Stay calm, stay alert. As Grannyma used to say, if you’re caught with the cake, you might as well offer them a piece. Not sure how that applied to chickens though. And here she immediately has a plan (such as it is). She's acting, not being passive and waiting for other characters to do something. The story is moving ahead, even if those moves are small and subtle. There's no "big action" here, but things are happening. You can probably make a few assumptions about Nya and her situation; you feel you know her a little and might even get a sense of the world she's living in. All in 264 words.

Is this opening page perfect? Of course not. But it does its job and establishes an interesting character, facing an interesting problem, in an interesting way, which is all a first page needs to do. We don’t need to pack an entire novel’s worth of story on page one, we just need to provide enough to encourage readers to turn to page two.

Don't waste those 250 chances. Use them to show how good a writer you really are.


Openings are vital to getting someone to read your book. Your job as an author is to give readers a book they can lose themselves in, and that means a great opening that hooks readers right away.

EXERCISE FOR YOU: Take five minutes and examine the first page of your novel. Are you making any of these mistakes? If so, brainstorm ways to rework your opening.

What are some of your favorite opening pages? Why do you like them?

*Originally published September 2010. Last updated February 2021.

For more help on plotting or writing a novel check out my Plotting Your Novel: Ideas and Structure.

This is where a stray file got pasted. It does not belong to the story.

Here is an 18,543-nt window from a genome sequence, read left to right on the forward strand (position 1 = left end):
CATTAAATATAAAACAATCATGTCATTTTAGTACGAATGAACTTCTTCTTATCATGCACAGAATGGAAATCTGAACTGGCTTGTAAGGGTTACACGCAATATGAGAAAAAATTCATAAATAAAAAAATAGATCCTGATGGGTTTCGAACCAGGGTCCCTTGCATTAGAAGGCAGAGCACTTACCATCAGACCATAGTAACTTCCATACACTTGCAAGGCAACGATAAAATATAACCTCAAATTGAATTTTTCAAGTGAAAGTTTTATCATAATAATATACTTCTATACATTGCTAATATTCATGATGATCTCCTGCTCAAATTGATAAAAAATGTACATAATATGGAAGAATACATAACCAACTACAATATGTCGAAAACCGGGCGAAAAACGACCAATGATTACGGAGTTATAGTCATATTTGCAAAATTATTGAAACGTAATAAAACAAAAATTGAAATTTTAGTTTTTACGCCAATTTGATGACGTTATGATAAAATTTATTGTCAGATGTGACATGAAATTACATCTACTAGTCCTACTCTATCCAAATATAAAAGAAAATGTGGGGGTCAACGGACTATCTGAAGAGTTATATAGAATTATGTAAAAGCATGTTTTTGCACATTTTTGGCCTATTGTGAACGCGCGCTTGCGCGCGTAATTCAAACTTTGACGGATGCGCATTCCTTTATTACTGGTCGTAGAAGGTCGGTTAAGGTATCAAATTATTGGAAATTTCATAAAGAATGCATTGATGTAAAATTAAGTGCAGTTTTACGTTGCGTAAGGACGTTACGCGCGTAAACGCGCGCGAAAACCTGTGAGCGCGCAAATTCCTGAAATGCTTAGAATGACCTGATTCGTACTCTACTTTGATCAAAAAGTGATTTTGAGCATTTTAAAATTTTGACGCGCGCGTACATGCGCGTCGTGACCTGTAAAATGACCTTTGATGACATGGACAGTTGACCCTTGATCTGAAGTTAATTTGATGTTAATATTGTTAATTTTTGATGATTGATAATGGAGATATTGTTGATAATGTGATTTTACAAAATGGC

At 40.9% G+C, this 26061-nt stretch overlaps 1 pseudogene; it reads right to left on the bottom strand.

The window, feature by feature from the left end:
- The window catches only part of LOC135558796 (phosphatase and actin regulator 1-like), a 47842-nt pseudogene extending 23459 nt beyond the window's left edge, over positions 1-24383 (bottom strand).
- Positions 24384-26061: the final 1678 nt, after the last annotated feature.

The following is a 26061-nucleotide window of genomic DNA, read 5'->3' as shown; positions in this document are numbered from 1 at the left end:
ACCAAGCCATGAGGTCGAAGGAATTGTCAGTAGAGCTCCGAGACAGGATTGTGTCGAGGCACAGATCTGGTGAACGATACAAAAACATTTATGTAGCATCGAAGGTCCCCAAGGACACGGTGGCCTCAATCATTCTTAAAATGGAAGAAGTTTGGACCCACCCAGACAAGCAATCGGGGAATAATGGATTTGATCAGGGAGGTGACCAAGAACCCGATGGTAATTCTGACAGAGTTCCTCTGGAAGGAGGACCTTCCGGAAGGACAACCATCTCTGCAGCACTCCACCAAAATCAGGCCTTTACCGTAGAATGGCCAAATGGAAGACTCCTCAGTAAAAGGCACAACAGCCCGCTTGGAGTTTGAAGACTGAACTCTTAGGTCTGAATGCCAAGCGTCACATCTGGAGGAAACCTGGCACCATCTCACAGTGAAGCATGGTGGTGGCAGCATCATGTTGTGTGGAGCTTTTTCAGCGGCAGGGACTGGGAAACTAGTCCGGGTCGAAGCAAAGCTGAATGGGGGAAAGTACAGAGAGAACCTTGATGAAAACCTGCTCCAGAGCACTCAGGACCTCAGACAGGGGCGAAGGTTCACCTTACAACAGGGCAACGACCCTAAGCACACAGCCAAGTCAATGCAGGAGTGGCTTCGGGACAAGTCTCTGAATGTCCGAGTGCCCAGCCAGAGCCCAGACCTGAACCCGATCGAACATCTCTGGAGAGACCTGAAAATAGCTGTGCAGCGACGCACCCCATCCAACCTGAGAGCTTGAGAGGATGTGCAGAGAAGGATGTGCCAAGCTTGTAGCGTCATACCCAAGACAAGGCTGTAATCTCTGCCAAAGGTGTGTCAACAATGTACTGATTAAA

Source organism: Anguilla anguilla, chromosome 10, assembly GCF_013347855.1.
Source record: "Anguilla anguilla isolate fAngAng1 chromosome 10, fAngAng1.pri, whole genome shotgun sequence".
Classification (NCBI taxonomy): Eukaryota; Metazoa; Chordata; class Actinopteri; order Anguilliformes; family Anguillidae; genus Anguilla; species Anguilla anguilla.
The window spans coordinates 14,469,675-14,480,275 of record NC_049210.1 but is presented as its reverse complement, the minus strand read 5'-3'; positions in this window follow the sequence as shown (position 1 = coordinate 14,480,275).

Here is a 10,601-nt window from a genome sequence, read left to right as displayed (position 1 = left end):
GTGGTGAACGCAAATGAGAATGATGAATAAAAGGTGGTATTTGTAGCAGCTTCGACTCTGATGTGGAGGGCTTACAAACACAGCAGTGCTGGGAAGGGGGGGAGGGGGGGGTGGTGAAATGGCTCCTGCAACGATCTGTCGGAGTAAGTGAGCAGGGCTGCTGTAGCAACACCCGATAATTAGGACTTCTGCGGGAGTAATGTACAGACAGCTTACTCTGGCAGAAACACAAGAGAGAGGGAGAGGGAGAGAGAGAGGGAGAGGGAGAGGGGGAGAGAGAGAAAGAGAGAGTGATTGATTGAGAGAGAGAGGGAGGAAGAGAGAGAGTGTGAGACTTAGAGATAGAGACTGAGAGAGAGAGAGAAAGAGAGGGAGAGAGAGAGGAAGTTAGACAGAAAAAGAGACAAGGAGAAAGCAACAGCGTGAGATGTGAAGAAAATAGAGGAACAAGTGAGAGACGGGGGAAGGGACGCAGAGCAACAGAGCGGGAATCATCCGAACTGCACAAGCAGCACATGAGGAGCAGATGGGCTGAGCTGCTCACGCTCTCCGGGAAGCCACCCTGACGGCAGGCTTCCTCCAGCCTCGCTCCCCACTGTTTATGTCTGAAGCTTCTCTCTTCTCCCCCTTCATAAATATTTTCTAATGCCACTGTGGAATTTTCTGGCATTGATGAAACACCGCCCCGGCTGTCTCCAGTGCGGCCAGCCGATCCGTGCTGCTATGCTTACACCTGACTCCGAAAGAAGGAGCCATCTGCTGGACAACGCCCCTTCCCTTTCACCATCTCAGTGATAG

Go step-by-step through plotting and writing a novel. Learn how to find and develop ideas, brainstorm stories from that first spark of inspiration, develop the right characters, setting, plots and subplots, as well as teach you how to identify where your novel fits in the market, and if your idea has what it takes to be a series.

With clear and easy-to-understand examples, Plotting Your Novel: Ideas and Structure offers ten self-guided workshops with more than 100 different exercises to help you craft a solid novel. Learn how to:
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  • Choose the right point of view for your story
  • Determine the conflicts that will drive your plot (and hook readers!)
  • Find the best writing process for your writing style
  • Create a solid plot from the spark of your idea
Plotting Your Novel: Ideas and Structure also helps you develop the critical elements for submitting and selling your novel once it’s finished. You’ll find exercises on how to:
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  • Create your summary hook blurb
  • Develop a solid working synopsis And so much more!
Plotting Your Novel: Ideas and Structure is an easy-to-follow guide to writing your novel or fixing a novel that isn’t quite working. 

Available in paperback and ebook formats.

Janice Hardy is the award-winning author of the teen fantasy trilogy The Healing Wars, including The ShifterBlue Fire, and Darkfall from Balzer+Bray/Harper Collins. The Shifter, was chosen for the 2014 list of "Ten Books All Young Georgians Should Read" from the Georgia Center for the Book.

She also writes the Grace Harper urban fantasy series for adults under the name, J.T. Hardy.

When she's not writing novels, she's teaching other writers how to improve their craft. She's the founder of Fiction University and has written multiple books on writing.
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48 comments: